HONG KONG, April 20 (Reuters) - Along a three-kilometre (2-mile) stretch of coastline in central Vietnam, construction cranes are digging up mounds of sand and rubble where the country's biggest casino is set to open next year.
When completed, the $4 billion Hoiana project will extend across almost 1,000 hectares, and also include shops, restaurants, golf courses and water parks.
Driving the project is Suncity Group Holdings Ltd, which has made billions luring high-rollers – mainly from China - to the baccarat tables in the Chinese territory of Macau.
Vietnam is betting big on developing a gambling industry, targeting the Chinese tourists who have been flocking to the country in recent years.
In addition to Hoiana, two other casinos, one in Van Don in the northern province of Quang Ninh, and one on Phu Quoc island in the south, are also under construction. The two projects will be part of a pilot program that would allow Vietnamese citizens to gamble at casinos for the first time.
Hoiana will be the first casino owned by SunCity, which will have a one-third stake in the project. VinaCapital, a Vietnamese investment management and real estate firm, and the Hong Kong-based VMS Investment Group will also have similar-sized stakes.
"The government really wishes to bring tourism here," said Henry Tam, project director of Hoi An South Development, the local company which is building Hoiana. He added that development of the area would also include a school and sports stadium for local residents.
"This is a 15-20 year project," he said. "The area is four times the size of Macau's Cotai strip."
The Hoiana project comes with challenges. Local Vietnamese will not be allowed to gamble at the casino and operations are subject to Vietnam's uncertain regulatory environment.
Competition around Asia is also heating up, with Macau, the world's largest gambling centre, building more resorts, and South Korea and the Philippines expanding their casino footprints. Other countries like Singapore also compete in the sector.
Ho Tram, a multi-billion dollar casino project located a two-hour drive from Ho Chi Minh City, had construction delays and financing problems before it opened in 2013. The casino - which is owned by Asian Coast Development, headed by the hedge fund manager Philip Falcone - has struggled to attract foreign gamblers to its remote location.
There are fewer than 10 casinos in Vietnam, mostly smaller ones outside major cities. At present, only foreign passport holders can enter and gamble in them.
Suncity executives are optimistic for Hoiana, citing strong government backing, local support through VinaCapital and large-scale infrastructure works like the four-lane highway that will connect it to Danang's international airport 40 kilometres away.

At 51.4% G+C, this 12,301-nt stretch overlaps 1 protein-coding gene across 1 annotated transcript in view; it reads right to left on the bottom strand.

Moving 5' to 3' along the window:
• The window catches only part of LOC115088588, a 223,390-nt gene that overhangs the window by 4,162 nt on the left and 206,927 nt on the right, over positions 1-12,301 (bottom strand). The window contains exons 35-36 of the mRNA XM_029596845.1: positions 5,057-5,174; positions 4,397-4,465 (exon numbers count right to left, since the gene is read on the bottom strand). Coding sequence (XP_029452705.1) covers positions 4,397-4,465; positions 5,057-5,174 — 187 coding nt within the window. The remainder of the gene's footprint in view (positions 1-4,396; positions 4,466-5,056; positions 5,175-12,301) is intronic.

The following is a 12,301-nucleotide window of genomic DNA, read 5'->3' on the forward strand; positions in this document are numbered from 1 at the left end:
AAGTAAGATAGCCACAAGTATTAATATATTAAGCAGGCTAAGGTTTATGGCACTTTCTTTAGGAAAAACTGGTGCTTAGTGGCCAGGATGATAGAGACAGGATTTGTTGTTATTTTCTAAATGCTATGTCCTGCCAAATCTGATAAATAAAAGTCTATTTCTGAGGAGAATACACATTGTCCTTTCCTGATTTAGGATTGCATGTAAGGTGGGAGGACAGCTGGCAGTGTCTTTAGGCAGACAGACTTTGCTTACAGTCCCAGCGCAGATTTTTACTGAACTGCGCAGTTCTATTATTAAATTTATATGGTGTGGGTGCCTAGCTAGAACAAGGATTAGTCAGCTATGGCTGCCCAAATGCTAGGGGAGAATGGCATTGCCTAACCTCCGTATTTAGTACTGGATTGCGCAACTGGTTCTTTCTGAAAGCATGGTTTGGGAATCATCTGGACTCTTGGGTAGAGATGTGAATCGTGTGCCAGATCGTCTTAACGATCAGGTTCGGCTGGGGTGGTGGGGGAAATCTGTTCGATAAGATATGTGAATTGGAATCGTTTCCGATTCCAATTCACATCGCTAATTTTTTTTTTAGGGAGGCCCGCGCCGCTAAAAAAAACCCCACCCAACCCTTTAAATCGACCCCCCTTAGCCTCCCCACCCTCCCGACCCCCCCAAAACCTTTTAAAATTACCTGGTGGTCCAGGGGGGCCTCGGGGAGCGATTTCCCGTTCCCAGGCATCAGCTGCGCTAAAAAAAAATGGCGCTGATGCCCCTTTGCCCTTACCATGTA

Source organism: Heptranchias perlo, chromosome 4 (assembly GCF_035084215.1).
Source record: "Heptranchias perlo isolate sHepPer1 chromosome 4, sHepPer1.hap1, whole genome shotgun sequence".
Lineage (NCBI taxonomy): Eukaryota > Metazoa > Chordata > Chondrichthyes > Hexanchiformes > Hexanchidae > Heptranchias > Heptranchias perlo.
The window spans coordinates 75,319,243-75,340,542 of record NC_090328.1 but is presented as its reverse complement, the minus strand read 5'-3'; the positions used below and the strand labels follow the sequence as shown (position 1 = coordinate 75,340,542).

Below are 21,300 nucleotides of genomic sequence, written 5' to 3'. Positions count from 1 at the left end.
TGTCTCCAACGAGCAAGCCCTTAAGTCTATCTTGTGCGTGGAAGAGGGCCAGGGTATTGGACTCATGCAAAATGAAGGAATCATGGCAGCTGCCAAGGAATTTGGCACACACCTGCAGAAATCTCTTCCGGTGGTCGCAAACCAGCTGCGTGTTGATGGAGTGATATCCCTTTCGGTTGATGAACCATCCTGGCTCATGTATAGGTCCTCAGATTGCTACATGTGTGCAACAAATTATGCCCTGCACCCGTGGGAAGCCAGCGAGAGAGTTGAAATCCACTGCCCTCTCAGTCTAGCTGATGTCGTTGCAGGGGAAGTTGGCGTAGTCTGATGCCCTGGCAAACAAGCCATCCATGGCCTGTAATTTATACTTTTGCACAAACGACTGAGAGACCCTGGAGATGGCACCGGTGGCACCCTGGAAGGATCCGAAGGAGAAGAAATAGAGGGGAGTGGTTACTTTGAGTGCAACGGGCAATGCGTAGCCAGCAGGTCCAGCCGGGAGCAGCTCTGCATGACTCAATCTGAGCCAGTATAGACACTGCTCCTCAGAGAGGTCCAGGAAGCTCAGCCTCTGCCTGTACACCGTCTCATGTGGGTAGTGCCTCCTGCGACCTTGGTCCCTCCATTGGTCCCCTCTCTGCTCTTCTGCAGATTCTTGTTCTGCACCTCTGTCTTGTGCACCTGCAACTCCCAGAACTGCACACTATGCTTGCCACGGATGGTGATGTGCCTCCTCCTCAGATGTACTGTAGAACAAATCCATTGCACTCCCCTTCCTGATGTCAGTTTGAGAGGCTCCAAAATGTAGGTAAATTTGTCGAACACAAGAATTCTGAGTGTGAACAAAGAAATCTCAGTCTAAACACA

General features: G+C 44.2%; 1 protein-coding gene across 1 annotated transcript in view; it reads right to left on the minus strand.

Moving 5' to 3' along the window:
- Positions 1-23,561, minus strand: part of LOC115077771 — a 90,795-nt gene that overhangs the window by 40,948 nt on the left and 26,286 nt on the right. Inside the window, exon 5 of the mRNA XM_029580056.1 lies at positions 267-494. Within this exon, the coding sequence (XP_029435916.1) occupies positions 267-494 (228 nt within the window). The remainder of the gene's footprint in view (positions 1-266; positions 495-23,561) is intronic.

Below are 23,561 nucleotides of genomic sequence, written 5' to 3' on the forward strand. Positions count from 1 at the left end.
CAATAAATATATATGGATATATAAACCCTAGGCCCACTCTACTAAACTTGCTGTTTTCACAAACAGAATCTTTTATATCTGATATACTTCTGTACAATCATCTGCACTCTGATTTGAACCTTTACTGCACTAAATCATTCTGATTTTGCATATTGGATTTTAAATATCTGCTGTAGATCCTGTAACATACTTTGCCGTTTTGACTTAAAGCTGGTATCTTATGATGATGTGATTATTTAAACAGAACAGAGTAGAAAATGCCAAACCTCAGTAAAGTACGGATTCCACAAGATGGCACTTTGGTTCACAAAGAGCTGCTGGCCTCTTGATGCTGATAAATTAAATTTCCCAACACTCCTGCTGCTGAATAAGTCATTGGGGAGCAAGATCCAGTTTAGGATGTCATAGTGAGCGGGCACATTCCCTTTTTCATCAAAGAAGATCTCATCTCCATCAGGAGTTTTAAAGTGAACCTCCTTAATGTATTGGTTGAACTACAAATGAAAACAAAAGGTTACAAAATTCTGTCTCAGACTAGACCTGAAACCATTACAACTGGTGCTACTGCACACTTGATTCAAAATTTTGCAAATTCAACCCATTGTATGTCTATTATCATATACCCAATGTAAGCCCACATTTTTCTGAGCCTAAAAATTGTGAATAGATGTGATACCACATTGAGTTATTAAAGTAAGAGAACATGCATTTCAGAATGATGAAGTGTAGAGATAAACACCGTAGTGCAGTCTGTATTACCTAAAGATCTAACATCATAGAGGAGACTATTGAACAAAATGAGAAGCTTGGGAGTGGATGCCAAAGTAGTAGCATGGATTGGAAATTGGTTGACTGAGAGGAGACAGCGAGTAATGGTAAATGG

And they are pinning their hopes on Chinese tourists. In 2017, Vietnam welcomed 4 million Chinese visitors, up 49 percent from the previous year.
The first phase of the project, which includes a 140-table casino and a golf course, is due to open in 2019. The second phase, which will add a lagoon, water park, second golf course, entertainment village and four more beach resorts, is slated to open by 2023.
Anthony Chiu, Suncity's chief financial officer, said the cost of the first phase was $650 million, of which VinaCapital, Suncity and VMS have put in around $70 million each, with the rest coming from bank financing.
Companies associated with Chow Tai Fook Enterprises, headed by the Hong Kong billionaire Henry Cheng, are building 100 villas and a 1,176-room hotel as part of the first phase.
In addition to Hoiana, Suncity has also signed a management service agreement for the Van Don project in the north.
Van Don is scheduled to open in 2019 according to Suncity but details are scarce on the nature of the development. Foreign investors are required to invest over $2 billion in order to qualify for casino licenses.
Las Vegas operators including Las Vegas Sands have been interested in setting up in Vietnam for several years. But Sands has said it would only invest in a casino if locals were allowed to gamble there.
For Suncity, the stakes are high in Hoiana.
Booming gambling revenues in Macau have created enormous wealth for junket operators like Suncity, who bring in players from mainland China and collect their debts.
But as tighter regulatory controls and a lack of space crimps further development in Macau, junkets have been trying to expand overseas.
Their role remains critical for Asian casinos eager to attract Chinese players, as gambling debts are not legally enforceable in China.
Suncity is responsible for all the casino operations in Hoiana, including bringing in VIP players.
Macau's government will also soon be deciding on whether to allow new contenders to set up casinos in the glittering enclave once the six existing licenses start to expire from 2020.
Suncity's 34 percent stake in Hoiana will help position it as a contender for a casino license in Macau, said Grant Govertsen, an analyst at Union Gaming in Macau.
Suncity's executive director, Andrew Lo, said Hoiana also gave the company an opportunity to be in control of an operation rather than just a service provider.
"I think it's a very good investment," he said. "Our marketing strategy is that we will become the entertainment hub of the Danang and Hoi An area." (Reporting by Farah Master; additional reporting by Mai Nguyen in Hanoi Editing by Philip McClellan)